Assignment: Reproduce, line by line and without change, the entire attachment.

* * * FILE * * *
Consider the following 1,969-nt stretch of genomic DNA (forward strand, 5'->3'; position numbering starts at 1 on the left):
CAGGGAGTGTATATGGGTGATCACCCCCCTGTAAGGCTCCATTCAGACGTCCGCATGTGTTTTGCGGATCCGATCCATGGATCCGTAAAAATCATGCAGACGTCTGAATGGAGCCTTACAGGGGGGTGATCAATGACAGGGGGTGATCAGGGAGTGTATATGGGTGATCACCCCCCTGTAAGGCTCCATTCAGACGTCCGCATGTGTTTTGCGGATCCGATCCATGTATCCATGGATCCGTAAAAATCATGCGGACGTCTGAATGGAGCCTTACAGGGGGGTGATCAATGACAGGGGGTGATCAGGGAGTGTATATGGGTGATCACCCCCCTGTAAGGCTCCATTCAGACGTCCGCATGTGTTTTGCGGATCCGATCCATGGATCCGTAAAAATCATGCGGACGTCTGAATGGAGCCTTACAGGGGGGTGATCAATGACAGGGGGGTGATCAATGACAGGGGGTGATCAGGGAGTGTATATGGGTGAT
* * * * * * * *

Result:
Consider the following 1,969-nt stretch of genomic DNA (forward strand, 5'->3'; position numbering starts at 1 on the left):
CAGGGAGTGTATATGGGTGATCACCCCCCTGTAAGGCTCCATTCAGACGTCCGCATGTGTTTTGCGGATCCGATCCATGGATCCGTAAAAATCATGCAGACGTCTGAATGGAGCCTTACAGGGGGGTGATCAATGACAGGGGGTGATCAGGGAGTGTATATGGGTGATCACCCCCCTGTAAGGCTCCATTCAGACGTCCGCATGTGTTTTGCGGATCCGATCCATGTATCCATGGATCCGTAAAAATCATGCGGACGTCTGAATGGAGCCTTACAGGGGGGTGATCAATGACAGGGGGTGATCAGGGAGTGTATATGGGTGATCACCCCCCTGTAAGGCTCCATTCAGACGTCCGCATGTGTTTTGCGGATCCGATCCATGGATCCGTAAAAATCATGCGGACGTCTGAATGGAGCCTTACAGGGGGGTGATCAATGACAGGGGGGTGATCAATGACAGGGGGTGATCAGGGAGTGTATATGGGTGAT